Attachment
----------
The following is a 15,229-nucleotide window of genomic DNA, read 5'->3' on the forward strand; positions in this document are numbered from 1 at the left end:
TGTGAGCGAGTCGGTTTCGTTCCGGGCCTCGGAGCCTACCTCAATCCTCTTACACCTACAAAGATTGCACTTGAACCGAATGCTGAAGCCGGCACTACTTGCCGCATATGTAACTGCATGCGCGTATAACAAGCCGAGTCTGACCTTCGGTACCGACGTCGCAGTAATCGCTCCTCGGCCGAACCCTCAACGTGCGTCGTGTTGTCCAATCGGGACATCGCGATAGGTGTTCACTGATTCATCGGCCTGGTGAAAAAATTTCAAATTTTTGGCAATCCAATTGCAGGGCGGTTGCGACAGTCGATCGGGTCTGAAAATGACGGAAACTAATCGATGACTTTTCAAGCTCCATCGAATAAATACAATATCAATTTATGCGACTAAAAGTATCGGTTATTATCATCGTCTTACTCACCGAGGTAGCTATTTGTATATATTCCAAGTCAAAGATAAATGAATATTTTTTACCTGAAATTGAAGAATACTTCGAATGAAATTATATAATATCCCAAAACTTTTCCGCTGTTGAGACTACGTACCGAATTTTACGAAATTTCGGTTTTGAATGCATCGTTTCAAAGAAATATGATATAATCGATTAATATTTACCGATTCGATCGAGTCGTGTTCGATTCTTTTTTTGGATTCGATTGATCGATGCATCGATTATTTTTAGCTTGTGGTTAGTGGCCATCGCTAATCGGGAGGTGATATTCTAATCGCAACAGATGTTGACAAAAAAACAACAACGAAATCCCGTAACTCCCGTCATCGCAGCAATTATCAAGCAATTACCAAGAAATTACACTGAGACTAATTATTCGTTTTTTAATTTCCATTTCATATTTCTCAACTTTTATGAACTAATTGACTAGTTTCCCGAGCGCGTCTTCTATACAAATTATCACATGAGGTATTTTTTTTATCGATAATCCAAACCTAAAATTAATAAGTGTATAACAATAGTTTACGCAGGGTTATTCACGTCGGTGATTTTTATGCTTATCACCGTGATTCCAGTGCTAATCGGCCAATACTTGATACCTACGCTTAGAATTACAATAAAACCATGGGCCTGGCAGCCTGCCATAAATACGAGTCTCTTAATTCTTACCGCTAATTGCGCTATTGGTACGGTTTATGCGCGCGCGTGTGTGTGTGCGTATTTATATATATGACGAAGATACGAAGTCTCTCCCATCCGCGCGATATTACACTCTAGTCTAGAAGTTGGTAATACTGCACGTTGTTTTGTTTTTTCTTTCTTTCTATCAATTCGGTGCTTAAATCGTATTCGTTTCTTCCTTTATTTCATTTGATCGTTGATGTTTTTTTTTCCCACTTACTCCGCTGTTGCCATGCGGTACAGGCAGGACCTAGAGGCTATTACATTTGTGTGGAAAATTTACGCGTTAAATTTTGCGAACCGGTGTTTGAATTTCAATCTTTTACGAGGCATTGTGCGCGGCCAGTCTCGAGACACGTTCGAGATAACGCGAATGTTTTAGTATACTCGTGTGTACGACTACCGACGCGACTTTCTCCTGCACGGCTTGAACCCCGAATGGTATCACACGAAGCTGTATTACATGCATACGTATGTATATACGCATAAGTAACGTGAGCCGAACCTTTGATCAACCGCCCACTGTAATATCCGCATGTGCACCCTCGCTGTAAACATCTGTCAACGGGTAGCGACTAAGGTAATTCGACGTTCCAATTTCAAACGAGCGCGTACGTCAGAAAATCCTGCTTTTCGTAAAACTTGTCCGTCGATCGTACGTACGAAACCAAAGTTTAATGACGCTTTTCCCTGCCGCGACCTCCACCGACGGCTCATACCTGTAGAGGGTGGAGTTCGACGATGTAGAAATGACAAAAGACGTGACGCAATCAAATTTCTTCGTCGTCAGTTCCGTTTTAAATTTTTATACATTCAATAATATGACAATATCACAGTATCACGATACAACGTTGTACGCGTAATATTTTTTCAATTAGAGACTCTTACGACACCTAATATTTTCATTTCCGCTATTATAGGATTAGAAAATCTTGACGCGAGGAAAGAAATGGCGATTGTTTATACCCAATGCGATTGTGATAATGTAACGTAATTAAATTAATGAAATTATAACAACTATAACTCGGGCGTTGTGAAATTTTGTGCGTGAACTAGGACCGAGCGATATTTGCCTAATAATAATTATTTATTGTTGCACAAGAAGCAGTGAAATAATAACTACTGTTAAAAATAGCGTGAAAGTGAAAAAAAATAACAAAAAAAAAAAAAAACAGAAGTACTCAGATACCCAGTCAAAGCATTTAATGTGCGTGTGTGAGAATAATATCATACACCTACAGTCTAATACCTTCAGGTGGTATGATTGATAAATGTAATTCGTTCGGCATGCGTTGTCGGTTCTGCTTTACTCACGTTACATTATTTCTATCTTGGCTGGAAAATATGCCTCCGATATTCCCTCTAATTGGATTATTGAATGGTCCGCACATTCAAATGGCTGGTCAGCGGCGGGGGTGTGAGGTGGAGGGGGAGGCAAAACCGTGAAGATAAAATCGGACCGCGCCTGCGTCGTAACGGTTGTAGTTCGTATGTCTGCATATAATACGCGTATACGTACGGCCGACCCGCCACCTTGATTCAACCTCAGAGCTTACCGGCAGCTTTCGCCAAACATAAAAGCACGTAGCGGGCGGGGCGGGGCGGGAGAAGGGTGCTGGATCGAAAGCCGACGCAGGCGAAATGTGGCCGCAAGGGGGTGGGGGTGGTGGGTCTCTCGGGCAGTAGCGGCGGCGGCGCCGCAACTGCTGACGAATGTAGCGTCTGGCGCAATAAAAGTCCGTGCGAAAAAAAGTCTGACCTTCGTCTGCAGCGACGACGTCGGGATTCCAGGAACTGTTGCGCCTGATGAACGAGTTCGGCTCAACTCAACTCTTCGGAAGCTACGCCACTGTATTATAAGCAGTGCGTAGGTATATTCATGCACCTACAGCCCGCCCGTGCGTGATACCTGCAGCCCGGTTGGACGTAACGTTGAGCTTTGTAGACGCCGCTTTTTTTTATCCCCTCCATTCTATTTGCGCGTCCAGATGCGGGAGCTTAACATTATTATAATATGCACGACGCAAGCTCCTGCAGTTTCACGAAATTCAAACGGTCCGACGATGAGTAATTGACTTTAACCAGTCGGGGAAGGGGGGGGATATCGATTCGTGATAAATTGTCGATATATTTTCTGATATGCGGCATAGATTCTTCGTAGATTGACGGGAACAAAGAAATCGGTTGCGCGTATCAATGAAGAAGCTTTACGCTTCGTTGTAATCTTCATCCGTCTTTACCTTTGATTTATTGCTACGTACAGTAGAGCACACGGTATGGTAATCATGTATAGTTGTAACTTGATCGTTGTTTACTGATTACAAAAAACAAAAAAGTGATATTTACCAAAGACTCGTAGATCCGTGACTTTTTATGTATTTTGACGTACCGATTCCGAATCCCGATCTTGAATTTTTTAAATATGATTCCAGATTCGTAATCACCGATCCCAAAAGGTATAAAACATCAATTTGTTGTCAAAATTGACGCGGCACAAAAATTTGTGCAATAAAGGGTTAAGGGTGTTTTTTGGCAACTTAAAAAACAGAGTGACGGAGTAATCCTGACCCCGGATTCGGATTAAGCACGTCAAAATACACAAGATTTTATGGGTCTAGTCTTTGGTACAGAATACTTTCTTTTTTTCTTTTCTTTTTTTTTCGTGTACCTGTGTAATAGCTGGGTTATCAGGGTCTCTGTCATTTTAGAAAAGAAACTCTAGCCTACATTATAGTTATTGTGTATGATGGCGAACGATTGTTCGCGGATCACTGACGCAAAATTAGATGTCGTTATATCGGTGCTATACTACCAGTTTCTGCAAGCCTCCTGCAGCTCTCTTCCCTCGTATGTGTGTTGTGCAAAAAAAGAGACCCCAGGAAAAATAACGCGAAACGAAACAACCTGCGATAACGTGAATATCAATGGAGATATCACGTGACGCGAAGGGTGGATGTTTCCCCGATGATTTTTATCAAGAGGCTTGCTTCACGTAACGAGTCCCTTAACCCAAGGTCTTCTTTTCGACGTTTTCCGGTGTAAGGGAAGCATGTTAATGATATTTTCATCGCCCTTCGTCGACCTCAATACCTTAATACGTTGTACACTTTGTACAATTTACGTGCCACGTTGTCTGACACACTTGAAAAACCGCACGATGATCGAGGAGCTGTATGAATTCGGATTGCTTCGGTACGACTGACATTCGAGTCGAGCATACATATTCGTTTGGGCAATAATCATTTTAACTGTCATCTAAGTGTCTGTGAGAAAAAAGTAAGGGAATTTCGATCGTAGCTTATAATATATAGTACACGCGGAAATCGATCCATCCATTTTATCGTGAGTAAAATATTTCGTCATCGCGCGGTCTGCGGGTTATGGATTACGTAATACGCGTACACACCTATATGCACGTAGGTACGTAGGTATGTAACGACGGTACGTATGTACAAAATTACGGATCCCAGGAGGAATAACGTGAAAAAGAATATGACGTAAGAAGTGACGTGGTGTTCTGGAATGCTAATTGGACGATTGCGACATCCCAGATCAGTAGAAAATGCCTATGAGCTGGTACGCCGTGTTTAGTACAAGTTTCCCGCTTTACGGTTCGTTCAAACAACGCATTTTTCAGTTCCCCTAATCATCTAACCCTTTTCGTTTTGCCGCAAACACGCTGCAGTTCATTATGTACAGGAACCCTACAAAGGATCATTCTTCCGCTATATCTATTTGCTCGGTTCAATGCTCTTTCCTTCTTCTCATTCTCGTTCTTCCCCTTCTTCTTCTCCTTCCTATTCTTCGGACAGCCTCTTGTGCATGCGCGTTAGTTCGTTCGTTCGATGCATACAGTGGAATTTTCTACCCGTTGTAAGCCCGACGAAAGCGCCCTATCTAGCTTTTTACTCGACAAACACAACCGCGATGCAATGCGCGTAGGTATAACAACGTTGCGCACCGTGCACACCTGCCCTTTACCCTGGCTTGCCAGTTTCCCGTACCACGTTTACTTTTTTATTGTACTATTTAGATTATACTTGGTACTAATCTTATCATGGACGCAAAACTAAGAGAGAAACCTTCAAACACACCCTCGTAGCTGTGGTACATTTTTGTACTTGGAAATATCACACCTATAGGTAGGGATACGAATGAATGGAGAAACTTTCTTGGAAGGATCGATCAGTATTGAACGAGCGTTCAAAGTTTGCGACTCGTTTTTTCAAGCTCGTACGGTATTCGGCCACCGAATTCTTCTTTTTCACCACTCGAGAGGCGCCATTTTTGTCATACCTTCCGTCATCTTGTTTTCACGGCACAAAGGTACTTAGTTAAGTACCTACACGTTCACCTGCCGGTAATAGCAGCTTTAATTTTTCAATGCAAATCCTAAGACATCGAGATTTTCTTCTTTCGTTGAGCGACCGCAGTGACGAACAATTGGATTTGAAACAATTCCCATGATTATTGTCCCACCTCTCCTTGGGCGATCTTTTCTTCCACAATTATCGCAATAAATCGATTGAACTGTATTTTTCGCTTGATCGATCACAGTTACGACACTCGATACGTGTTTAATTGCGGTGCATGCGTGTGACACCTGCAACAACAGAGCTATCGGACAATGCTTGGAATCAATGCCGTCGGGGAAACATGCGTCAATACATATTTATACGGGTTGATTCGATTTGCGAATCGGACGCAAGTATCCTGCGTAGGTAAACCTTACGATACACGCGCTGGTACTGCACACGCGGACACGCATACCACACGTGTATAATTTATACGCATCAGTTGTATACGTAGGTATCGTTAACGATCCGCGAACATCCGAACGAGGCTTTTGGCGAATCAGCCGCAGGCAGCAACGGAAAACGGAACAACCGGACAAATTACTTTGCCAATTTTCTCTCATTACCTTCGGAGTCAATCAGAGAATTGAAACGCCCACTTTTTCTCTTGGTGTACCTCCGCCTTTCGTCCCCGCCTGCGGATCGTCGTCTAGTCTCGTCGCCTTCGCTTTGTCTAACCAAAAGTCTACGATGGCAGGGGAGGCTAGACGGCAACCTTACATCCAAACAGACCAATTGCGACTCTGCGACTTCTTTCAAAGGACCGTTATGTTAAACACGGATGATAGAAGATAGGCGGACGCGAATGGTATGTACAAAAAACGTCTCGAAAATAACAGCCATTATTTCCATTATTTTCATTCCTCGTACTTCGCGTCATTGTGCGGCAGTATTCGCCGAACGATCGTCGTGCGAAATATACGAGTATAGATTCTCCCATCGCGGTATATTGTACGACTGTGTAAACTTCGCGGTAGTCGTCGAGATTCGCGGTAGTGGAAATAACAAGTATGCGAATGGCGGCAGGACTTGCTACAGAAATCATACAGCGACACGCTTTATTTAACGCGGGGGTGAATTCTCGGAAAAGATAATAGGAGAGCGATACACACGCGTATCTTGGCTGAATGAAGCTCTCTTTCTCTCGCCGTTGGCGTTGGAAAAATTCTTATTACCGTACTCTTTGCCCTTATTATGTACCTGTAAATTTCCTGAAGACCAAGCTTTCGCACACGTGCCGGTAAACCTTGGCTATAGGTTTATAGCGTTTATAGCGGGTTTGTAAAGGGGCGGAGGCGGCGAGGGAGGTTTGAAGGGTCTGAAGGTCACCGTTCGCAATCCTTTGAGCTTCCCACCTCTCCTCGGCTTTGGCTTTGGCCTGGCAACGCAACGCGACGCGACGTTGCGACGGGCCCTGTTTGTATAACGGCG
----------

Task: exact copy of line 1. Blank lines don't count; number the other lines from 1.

The following is a 15,229-nucleotide window of genomic DNA, read 5'->3' on the forward strand; positions in this document are numbered from 1 at the left end: